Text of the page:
Speaking with one voice
If the new EC Constitution provoked consternation, it's nothing compared to the reaction to Market Research Federation. What is AQR's response?
Nothing will change in the short term, and in the long term any changes will be those that we as an association — and our members — are comfortable with So says Fiona Jack, AQR chair, on the subject of the much-mooted industry Federation.
The thorny issue was first raised earlier this year, in the context of an article in Research magazine that interviewed the heads of the MRS, BMRA and AURA. The thinking behind it is that the sector is too small to support so many different trade bodies, and that like other professions such as accountancy, market research would be better served through the creation of an umbrella organisation.
In recent months this has resulted in the setting up of The Way Ahead Group, comprising AURAs Leslie Sopp, the MRSs Jennie Beck and BMRAs Peter Jackling to examine the structure of the industry and how resources could be used more effectively. AQR, along with the Business Intelligence Group (BIG), and the Independent Consultants Group (ICG) were invited to put forward their views at the recent BMRAs Research Directions Conference. It is not going to be an easy circle to square which is why, in the first instance, an independent consultant will be appointed to move the issue forward, consulting widely and presenting recommendations in March 2005. For qualitative research, perhaps the issue is even trickier than for other areas given AQRs strong branding and the fact that work in this area defies attempts to pigeonhole it.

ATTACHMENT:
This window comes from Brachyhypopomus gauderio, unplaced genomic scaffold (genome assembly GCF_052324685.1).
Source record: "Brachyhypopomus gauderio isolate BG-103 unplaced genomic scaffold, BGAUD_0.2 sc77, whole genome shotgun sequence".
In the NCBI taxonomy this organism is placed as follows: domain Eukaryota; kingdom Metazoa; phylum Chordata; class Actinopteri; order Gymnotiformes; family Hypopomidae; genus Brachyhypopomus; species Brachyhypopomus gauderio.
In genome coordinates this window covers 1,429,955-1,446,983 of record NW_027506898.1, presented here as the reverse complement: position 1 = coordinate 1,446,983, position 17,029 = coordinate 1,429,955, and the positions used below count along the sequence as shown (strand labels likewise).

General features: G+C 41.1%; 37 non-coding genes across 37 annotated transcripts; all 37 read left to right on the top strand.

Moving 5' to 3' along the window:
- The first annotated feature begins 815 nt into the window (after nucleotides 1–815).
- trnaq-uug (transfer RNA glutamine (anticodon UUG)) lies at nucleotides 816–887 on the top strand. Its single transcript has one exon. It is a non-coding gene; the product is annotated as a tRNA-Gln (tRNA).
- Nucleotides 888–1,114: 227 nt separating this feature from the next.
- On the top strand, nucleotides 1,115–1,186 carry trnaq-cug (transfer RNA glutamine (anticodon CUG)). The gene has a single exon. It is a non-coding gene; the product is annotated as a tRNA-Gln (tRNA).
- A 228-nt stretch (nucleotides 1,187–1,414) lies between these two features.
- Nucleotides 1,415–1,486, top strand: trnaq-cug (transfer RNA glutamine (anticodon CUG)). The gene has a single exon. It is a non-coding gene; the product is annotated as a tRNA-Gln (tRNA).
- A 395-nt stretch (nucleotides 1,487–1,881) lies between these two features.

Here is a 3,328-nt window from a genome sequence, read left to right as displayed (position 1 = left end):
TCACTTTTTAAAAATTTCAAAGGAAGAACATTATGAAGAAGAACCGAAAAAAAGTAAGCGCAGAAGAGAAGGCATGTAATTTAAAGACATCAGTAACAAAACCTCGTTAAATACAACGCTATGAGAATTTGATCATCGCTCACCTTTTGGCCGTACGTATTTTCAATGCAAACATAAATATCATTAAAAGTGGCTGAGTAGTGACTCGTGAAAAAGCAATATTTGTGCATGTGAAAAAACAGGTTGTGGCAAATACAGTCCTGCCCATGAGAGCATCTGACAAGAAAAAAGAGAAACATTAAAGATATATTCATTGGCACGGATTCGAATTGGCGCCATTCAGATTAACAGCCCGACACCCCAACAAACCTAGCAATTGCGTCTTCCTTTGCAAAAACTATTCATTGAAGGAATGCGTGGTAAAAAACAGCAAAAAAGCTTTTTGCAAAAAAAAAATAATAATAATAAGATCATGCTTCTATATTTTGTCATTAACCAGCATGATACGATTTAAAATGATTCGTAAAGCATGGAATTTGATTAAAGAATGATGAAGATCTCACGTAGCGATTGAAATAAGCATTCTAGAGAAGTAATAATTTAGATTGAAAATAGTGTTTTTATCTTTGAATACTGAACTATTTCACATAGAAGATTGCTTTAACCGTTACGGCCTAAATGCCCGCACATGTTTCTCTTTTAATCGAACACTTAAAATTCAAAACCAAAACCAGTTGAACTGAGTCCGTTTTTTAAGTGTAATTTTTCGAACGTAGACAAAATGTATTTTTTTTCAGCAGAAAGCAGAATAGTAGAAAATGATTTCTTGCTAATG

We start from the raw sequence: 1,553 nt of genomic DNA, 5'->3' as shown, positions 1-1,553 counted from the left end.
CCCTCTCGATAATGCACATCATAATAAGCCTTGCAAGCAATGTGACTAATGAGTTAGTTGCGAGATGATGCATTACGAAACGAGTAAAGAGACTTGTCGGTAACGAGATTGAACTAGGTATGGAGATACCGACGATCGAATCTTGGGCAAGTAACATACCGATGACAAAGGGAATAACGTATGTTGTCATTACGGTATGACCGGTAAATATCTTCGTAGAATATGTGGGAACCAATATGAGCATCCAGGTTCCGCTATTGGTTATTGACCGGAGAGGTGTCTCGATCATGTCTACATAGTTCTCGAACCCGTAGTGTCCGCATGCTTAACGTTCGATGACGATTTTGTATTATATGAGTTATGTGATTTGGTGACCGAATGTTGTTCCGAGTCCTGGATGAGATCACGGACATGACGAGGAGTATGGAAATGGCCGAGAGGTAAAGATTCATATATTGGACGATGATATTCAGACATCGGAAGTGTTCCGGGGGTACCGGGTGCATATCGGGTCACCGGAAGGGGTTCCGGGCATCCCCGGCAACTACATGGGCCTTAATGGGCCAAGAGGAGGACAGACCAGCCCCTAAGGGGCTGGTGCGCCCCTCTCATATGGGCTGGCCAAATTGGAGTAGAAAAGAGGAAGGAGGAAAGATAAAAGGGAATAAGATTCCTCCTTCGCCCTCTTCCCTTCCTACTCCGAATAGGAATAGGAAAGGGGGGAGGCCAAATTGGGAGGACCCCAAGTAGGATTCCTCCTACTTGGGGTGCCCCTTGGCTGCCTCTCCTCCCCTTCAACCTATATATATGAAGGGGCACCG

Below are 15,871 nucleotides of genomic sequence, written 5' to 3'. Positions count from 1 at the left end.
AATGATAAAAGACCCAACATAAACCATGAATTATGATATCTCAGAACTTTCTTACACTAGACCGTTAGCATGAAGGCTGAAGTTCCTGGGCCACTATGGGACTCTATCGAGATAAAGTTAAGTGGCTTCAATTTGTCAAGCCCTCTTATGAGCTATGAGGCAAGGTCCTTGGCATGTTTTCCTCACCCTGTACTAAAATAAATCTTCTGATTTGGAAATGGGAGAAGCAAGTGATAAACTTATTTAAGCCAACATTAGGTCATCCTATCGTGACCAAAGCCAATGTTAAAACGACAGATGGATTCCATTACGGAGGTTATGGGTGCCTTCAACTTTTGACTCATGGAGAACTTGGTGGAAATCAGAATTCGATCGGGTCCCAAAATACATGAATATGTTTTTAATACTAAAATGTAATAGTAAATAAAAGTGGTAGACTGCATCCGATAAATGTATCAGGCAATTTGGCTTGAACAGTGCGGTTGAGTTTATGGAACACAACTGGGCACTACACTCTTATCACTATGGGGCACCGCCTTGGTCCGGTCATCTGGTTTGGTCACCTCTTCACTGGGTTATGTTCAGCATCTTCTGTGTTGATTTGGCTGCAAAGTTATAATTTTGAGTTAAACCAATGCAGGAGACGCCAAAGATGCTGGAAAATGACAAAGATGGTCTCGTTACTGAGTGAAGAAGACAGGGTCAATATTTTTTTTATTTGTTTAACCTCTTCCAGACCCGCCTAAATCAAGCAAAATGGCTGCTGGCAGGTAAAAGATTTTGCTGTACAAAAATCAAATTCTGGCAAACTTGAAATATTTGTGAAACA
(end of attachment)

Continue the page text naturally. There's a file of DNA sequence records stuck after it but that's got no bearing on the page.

Jack is pleased that AQR is, at long last, being asked for its views on the subject and, she says, were keen on the idea in principle. How a Federation will work in practice, though, is the key point.
There is no doubt that a single voice would find favour with legislators — in the UK and internationally — and maybe client-side, too. Sopp, in particular sees it has helping to move market research further up the influence chain, and giving it a better-defined presence in the public arena. Beck, meanwhile, views it as vital given the need for the industry to deliver the quality of research and thinking behind the changing skills that are necessary in todays world.
The risks of joining? Possible territorial infighting; costs; voting structures — not to mention whether to create a new body or build on an old one. The old Groucho Marx maxim, that he wouldnt want to join any club that wanted him as a member, does not hold water on this occasion. AQR considers that being asked to input is a step in the right direction, but any forthcoming membership has to be make commercial sense to its members.
Managing Director, Green Light Research Ltd
This article was first published in InBrief magazine, January 2005
Copyright © Association for Qualitative Research, 2005